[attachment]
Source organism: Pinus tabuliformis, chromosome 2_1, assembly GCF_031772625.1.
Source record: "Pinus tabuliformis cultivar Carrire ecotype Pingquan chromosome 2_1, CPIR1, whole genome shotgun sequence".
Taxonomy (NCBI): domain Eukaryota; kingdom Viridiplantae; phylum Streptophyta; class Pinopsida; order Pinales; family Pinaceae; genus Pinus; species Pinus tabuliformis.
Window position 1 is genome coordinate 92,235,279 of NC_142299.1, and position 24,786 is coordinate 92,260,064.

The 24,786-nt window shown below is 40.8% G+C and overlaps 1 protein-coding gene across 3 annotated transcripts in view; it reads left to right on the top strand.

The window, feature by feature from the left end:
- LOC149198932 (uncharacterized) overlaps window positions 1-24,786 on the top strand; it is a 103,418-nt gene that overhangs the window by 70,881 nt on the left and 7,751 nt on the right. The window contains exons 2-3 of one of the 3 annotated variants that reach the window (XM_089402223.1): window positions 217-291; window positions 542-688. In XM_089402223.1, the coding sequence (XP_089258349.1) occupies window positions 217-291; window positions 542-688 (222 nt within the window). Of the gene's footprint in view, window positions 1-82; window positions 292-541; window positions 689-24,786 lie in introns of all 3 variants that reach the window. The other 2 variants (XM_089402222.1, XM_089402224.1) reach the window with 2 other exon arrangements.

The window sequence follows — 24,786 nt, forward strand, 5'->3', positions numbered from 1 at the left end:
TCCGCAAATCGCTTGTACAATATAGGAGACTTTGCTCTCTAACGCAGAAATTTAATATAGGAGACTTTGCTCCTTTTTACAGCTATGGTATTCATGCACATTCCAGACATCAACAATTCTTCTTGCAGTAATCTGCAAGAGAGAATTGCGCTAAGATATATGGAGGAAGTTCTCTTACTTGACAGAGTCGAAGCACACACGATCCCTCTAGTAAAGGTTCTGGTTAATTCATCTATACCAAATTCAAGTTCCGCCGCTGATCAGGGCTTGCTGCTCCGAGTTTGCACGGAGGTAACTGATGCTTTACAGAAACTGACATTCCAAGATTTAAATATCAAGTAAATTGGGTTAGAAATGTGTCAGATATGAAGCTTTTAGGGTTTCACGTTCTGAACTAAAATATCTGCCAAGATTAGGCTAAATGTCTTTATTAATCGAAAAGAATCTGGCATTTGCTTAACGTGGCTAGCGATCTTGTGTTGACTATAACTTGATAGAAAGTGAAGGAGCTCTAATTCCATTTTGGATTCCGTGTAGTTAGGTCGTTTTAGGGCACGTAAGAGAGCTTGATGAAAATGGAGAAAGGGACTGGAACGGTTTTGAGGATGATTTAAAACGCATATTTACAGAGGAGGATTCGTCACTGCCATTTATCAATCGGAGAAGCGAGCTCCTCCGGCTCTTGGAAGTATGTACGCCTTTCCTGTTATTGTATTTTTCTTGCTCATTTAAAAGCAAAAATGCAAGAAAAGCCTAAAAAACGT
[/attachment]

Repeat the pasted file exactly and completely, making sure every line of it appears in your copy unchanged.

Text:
Source organism: Pinus tabuliformis, chromosome 2_1, assembly GCF_031772625.1.
Source record: "Pinus tabuliformis cultivar Carrire ecotype Pingquan chromosome 2_1, CPIR1, whole genome shotgun sequence".
Taxonomy (NCBI): domain Eukaryota; kingdom Viridiplantae; phylum Streptophyta; class Pinopsida; order Pinales; family Pinaceae; genus Pinus; species Pinus tabuliformis.
Window position 1 is genome coordinate 92,235,279 of NC_142299.1, and position 24,786 is coordinate 92,260,064.

The 24,786-nt window shown below is 40.8% G+C and overlaps 1 protein-coding gene across 3 annotated transcripts in view; it reads left to right on the top strand.

The window, feature by feature from the left end:
- LOC149198932 (uncharacterized) overlaps window positions 1-24,786 on the top strand; it is a 103,418-nt gene that overhangs the window by 70,881 nt on the left and 7,751 nt on the right. The window contains exons 2-3 of one of the 3 annotated variants that reach the window (XM_089402223.1): window positions 217-291; window positions 542-688. In XM_089402223.1, the coding sequence (XP_089258349.1) occupies window positions 217-291; window positions 542-688 (222 nt within the window). Of the gene's footprint in view, window positions 1-82; window positions 292-541; window positions 689-24,786 lie in introns of all 3 variants that reach the window. The other 2 variants (XM_089402222.1, XM_089402224.1) reach the window with 2 other exon arrangements.

The window sequence follows — 24,786 nt, forward strand, 5'->3', positions numbered from 1 at the left end:
TCCGCAAATCGCTTGTACAATATAGGAGACTTTGCTCTCTAACGCAGAAATTTAATATAGGAGACTTTGCTCCTTTTTACAGCTATGGTATTCATGCACATTCCAGACATCAACAATTCTTCTTGCAGTAATCTGCAAGAGAGAATTGCGCTAAGATATATGGAGGAAGTTCTCTTACTTGACAGAGTCGAAGCACACACGATCCCTCTAGTAAAGGTTCTGGTTAATTCATCTATACCAAATTCAAGTTCCGCCGCTGATCAGGGCTTGCTGCTCCGAGTTTGCACGGAGGTAACTGATGCTTTACAGAAACTGACATTCCAAGATTTAAATATCAAGTAAATTGGGTTAGAAATGTGTCAGATATGAAGCTTTTAGGGTTTCACGTTCTGAACTAAAATATCTGCCAAGATTAGGCTAAATGTCTTTATTAATCGAAAAGAATCTGGCATTTGCTTAACGTGGCTAGCGATCTTGTGTTGACTATAACTTGATAGAAAGTGAAGGAGCTCTAATTCCATTTTGGATTCCGTGTAGTTAGGTCGTTTTAGGGCACGTAAGAGAGCTTGATGAAAATGGAGAAAGGGACTGGAACGGTTTTGAGGATGATTTAAAACGCATATTTACAGAGGAGGATTCGTCACTGCCATTTATCAATCGGAGAAGCGAGCTCCTCCGGCTCTTGGAAGTATGTACGCCTTTCCTGTTATTGTATTTTTCTTGCTCATTTAAAAGCAAAAATGCAAGAAAAGCCTAAAAAACGT